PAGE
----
Henry County Courthouse
Photo Credit: Tara Wilson

Pack Your Bags, Paris is Calling

Drive two hours from Nashville or Memphis, and you’ll find a hidden gem, a town where French sensibilities mingle with deep-fried Southern tradition on the banks of the Tennessee River. In America’s version of the city of lights, pairing a glass of local wine with catfish is not only accepted – it’s expected. And that’s just the beginning. Welcome to Paris, Tennessee.

Throughout the year, those who know flock to this west Tennessee charmer for its family-friendly festivals, captivating wildlife and down-home hospitality. (And to be honest, the locally brewed beer and fall-off-the-bone barbecue might have a little something to do with it, too.) As it turns out, there’s plenty to see, taste and explore in Paris. In fact, you might even decide it’s the kind of place you’d consider calling home. Ready to experience Paris? Here’s a beginner’s guide to exploring this well-kept secret.

Snap a Selfie at the Eiffel Tower
It wouldn’t be Paris without the iconic Eiffel Tower, right? The 70-foot tall lighted replica of France’s architectural wonder stands tall in Eiffel Tower Park and features a specially designated selfie platform for the ultimate ’gram shot. When you’re done snapping and posting, venture off on one of the park’s nature trails, jump in on a competitive game of disc golf or cool off with a dip in the outdoor pool.

Paris-Henry County TN Eiffel Tower replica
Photo by Michael Grace

Wander Through Historic Downtown
Fun fact: Paris is the oldest incorporated town in West Tennessee. And with that honor comes a rich history that’s been carefully preserved in downtown Paris, an area that’s listed in the National Register of Historic Places. Start with the Henry County Courthouse, a visually arresting example of the Richardsonian Romanesque architectural style. Built in 1896, it’s the oldest functioning courthouse in West Tennessee.

Paris-Henry County, TN historic downtown

From there, you can pull up the downtown Paris app and set off on a self-guided walking tour of the town’s storied, turn-of-the-century buildings, antebellum and Victorian-style homes, historic city cemetery and churches.

The road to historic downtown Paris also puts visitors in the midst of quaint retail shops, cozy coffeehouses, restaurants, boutiques, history and a series of striking murals that share some of the local lore – it’s perfect for a quiet afternoon of exploration.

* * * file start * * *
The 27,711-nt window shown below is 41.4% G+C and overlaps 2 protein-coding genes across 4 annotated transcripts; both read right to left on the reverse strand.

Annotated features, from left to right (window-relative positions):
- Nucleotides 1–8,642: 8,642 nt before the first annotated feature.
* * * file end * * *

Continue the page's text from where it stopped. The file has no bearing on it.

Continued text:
Say Cheers!
Pick up a bottle (or three) of one of the 26 varietals of wine at the Paris Winery, a Venetian-style structure nestled within the rolling hillsides of West Tennessee. You can also sign up for one the daily tours and follow it up with a tasting, where you’ll get to sip some of the winery’s bubbly spumante, robust Malbec and award-winning blackberry table wine.

For the hopheads in the crowd, Perrylodgic Brewing is producing some out-of-the-box brews from its small, independent facility in Paris. Sidle up to the bar and order a pint of Mahogany Rush, a hazelnut ale, to wash down the brewery’s infamous double-decker burger.

Take It Outside
If the call of the great outdoors is too strong to ignore, Paris is the perfect place to heed it. The western shore of Kentucky Lake is a picturesque spot to soak up the Tennessee summer sun while skiing across wide-open waters, trolling the lake for tournament-size fish or taking a peaceful paddle in one of the lush coves that dot the shoreline. Paris Landing State Park is located on Kentucky Lake's shoreline. In addition to boating, skiing, swimming and fishing, the state park also offers hiking and wildlife watching. Golfers will love Par 72 at Paris Landing State Park, an 18-hole course lined with trees and several holes lakeside offering a challenging game. 

Kentucky Lake in Paris-Henry County, TN
Photo by Jon Dyer

You can also learn about Paris’ native creatures and their habitats at the state-of-the-art Tennessee National Wildlife Refuge Visitor Center. Kids (and kids at heart) get a kick out of finding critters in the big oak tree, taking a simulated plane flight and learning to identify sounds in nature. In January, the refuge is alive with wintering waterfowl during the annual Wings of Winter Birding Festival, Tennessee’s largest multi-birding festival.

Fish, Fish and More Fish

Planning an April visit? Might be a good idea to pack an appetite. That’s when more than 10,000 pounds of catfish makes their way to the Robert E. “Bobby” Cox Memorial Fish Tent for a weeklong celebration of fried fish. More than 9,000 visitors from around the country flock to Paris for an all-you-can-eat catfish marathon complete with all the trimmings, including a highly addictive hush puppy recipe. In addition to all the finger-licking fried eats, the annual event features a bed race, a carnival, a rodeo, catfish races and a two-hour grand finale parade.

Festive All Year Long

Paris is no stranger to festivals, and you’ll find several of them taking place throughout the year. In June, an impressive roster of chart-topping artists make their way to the banks of the river for the Tennessee River Jam, a three-day music festival on the water’s edge.

The holidays usher in an equally magical experience with Paris’ annual Christmas festival, an all-day affair where a host of holiday personalities – Ms. Claus, Rudolph, a Christmas mouse, elves and the jolly bearded man himself – join visitors for storytelling, whimsical train rides, the Holly Jolly Electric Christmas Parade and booths filled with local crafts.

Ol’ St. Nick and company also make an appearance in downtown Paris every weekend, starting the day after Thanksgiving right up until the Sunday before Christmas Day. In Paris, not even Santa can resist extending his stay.


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